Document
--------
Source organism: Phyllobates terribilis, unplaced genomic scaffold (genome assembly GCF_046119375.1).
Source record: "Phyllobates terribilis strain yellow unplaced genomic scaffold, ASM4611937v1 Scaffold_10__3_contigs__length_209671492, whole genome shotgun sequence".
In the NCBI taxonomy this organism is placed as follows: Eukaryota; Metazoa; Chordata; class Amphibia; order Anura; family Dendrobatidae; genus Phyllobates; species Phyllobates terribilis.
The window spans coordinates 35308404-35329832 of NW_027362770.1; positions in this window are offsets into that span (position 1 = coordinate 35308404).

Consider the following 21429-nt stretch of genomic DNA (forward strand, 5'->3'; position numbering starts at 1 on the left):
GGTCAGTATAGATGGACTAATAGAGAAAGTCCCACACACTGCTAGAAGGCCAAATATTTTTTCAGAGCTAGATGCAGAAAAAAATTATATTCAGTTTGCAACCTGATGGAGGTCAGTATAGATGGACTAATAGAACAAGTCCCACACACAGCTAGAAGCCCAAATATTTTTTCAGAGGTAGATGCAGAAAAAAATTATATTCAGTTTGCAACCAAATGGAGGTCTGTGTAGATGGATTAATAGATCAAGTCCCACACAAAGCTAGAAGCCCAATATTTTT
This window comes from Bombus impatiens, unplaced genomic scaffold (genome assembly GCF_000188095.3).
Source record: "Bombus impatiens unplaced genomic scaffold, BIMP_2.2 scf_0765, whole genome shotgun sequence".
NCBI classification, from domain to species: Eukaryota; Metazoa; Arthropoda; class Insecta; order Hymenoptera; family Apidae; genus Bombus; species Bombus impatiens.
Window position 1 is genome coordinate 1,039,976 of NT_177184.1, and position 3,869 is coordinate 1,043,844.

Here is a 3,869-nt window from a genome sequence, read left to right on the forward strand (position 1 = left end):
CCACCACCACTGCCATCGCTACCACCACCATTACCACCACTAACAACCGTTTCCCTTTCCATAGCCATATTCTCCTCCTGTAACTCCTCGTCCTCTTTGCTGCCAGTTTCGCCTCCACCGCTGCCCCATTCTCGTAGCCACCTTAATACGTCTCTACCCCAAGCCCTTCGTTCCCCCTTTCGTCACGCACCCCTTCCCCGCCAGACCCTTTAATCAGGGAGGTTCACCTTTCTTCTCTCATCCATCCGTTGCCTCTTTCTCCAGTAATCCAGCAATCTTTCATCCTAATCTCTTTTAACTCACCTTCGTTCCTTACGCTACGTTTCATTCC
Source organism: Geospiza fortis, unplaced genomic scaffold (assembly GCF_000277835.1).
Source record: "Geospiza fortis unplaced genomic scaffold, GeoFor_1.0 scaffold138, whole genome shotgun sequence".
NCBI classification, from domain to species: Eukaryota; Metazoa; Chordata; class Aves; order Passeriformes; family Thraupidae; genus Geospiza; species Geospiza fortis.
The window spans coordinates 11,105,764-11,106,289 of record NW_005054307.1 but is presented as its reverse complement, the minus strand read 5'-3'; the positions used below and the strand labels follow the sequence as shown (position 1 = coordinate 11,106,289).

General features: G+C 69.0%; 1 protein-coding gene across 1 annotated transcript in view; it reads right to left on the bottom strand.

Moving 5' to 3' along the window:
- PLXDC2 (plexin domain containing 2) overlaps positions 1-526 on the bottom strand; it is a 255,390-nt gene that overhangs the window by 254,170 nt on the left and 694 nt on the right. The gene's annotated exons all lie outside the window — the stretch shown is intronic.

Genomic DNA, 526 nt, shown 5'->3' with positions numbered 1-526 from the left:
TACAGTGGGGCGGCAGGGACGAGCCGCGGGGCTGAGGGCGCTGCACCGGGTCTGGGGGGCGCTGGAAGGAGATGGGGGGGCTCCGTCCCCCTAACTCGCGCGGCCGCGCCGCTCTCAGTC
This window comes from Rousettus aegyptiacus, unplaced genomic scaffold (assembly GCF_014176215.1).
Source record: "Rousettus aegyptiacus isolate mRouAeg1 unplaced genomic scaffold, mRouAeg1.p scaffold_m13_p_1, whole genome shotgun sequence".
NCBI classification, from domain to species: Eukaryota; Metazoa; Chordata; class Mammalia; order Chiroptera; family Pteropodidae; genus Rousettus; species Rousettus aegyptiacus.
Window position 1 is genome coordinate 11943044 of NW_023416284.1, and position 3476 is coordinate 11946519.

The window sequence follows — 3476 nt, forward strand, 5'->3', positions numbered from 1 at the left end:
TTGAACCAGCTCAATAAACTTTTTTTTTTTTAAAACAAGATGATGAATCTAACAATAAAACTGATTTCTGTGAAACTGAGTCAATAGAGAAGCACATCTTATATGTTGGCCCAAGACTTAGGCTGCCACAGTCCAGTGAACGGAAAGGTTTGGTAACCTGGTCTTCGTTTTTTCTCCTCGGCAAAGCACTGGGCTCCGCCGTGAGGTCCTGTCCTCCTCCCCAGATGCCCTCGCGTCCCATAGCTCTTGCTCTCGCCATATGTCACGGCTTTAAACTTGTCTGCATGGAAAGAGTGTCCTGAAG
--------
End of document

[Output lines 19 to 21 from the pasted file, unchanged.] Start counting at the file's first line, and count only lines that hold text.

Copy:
- PLXDC2 (plexin domain containing 2) overlaps positions 1-526 on the bottom strand; it is a 255,390-nt gene that overhangs the window by 254,170 nt on the left and 694 nt on the right. The gene's annotated exons all lie outside the window — the stretch shown is intronic.

Genomic DNA, 526 nt, shown 5'->3' with positions numbered 1-526 from the left:
TACAGTGGGGCGGCAGGGACGAGCCGCGGGGCTGAGGGCGCTGCACCGGGTCTGGGGGGCGCTGGAAGGAGATGGGGGGGCTCCGTCCCCCTAACTCGCGCGGCCGCGCCGCTCTCAGTC